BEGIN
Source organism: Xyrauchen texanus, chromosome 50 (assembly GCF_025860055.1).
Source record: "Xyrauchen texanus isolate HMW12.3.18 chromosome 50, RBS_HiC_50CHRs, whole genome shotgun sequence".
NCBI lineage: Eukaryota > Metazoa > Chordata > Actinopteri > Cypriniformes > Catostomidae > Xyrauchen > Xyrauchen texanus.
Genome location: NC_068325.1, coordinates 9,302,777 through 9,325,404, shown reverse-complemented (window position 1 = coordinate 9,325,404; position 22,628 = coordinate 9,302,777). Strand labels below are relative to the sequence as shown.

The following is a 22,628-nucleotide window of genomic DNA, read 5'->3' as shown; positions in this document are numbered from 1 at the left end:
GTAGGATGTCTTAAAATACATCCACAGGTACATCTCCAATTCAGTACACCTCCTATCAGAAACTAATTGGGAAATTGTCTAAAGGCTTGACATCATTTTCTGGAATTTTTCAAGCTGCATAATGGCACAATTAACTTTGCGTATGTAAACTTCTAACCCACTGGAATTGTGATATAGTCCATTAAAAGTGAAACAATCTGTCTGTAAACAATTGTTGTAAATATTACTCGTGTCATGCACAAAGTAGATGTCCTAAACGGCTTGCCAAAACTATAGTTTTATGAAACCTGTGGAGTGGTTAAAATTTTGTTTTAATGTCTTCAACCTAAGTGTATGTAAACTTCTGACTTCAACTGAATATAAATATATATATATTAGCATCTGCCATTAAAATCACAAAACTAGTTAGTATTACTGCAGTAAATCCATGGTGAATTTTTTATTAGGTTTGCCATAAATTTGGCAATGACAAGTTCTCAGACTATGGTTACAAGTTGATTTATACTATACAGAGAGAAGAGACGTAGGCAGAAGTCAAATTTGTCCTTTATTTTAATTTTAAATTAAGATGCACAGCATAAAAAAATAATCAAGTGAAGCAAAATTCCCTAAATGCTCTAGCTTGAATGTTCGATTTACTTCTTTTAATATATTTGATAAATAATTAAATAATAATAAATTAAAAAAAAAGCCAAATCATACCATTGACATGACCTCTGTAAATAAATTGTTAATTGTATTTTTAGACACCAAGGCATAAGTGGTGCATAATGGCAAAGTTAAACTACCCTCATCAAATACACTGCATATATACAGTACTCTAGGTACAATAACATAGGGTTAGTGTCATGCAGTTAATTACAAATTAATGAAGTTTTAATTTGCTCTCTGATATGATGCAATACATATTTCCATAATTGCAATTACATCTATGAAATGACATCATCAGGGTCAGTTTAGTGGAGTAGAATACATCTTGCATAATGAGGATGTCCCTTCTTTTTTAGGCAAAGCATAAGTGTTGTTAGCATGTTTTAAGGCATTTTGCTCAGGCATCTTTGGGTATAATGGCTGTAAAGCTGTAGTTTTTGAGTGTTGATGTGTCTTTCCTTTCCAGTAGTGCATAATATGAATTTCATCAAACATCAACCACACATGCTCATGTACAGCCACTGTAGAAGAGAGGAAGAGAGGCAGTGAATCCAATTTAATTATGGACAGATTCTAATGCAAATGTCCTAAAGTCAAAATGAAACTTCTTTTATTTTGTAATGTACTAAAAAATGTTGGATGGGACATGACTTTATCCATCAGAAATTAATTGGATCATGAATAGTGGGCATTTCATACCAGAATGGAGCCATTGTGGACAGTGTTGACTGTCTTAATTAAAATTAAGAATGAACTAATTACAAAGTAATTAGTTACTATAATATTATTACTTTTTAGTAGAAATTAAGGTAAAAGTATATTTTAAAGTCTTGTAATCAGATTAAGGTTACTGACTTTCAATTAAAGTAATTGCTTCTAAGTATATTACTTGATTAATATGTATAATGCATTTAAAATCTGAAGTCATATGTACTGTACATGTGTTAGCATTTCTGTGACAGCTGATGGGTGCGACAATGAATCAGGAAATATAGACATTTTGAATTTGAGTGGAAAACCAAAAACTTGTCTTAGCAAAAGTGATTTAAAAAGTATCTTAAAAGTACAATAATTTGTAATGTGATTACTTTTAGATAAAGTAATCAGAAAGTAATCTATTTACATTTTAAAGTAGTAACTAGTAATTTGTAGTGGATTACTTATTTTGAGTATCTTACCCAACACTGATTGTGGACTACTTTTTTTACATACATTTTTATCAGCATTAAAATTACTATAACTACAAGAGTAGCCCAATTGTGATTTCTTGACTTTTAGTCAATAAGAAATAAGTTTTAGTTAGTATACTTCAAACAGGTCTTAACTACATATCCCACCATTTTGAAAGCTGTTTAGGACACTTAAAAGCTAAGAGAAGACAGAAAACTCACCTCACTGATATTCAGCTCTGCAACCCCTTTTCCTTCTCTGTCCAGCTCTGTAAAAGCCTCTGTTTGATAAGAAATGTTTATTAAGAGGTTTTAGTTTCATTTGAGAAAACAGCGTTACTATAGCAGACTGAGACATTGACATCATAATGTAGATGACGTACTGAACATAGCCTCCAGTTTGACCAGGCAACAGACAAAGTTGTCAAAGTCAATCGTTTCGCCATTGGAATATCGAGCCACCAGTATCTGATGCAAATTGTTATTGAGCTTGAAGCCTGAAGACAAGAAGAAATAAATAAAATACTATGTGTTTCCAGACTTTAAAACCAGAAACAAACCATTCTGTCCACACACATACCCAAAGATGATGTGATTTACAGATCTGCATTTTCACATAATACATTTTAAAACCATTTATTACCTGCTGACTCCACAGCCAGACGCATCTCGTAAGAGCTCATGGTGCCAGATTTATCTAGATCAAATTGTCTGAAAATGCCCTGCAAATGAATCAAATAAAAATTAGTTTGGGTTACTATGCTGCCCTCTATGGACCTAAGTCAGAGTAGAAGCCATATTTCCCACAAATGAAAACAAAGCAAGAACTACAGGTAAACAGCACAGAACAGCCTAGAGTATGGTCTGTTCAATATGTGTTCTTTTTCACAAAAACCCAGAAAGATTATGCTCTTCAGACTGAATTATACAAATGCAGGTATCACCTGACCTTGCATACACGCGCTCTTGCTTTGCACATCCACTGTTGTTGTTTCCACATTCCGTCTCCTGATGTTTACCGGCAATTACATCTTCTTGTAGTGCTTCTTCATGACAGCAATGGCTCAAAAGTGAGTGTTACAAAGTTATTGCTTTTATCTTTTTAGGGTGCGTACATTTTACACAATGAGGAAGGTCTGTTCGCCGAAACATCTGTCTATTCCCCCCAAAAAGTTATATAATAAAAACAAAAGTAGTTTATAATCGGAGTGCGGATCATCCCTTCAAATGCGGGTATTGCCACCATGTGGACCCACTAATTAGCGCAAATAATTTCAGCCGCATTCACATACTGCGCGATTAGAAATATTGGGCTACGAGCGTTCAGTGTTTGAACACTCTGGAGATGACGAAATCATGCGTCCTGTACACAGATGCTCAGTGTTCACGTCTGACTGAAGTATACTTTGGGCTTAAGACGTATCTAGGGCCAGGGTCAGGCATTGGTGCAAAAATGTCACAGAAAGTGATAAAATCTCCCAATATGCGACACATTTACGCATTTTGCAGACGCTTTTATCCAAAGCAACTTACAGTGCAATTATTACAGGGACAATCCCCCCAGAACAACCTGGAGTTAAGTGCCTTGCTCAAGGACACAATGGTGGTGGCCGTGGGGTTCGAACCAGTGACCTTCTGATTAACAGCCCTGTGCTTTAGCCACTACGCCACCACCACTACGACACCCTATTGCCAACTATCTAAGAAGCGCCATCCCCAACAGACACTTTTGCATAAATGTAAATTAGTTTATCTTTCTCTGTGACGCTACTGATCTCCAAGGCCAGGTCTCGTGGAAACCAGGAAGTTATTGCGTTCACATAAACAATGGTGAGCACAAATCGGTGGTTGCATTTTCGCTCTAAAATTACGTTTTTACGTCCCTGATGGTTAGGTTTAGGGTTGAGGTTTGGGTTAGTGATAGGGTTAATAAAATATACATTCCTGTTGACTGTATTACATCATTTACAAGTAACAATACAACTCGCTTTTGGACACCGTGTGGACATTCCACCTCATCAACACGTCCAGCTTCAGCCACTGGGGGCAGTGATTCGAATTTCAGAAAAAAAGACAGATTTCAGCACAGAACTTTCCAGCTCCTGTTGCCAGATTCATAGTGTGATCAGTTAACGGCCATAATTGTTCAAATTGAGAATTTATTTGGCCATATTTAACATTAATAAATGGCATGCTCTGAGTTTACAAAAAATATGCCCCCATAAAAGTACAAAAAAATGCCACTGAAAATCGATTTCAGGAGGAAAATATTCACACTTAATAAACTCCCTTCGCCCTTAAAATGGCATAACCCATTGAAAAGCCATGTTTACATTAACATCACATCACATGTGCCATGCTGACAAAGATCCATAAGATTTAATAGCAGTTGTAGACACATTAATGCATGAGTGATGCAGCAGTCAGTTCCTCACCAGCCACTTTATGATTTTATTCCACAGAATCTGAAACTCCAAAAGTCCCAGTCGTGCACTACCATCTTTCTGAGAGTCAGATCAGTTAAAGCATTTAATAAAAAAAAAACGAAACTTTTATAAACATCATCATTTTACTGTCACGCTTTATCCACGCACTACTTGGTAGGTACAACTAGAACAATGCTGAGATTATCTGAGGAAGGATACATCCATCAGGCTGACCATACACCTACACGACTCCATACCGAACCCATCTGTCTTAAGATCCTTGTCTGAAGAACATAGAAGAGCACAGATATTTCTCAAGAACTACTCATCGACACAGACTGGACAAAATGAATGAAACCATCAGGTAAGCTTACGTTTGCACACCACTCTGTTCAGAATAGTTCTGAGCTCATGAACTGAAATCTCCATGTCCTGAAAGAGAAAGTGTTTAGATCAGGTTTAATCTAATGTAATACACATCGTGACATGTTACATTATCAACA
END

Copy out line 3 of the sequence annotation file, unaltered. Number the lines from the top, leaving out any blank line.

NCBI lineage: Eukaryota > Metazoa > Chordata > Actinopteri > Cypriniformes > Catostomidae > Xyrauchen > Xyrauchen texanus.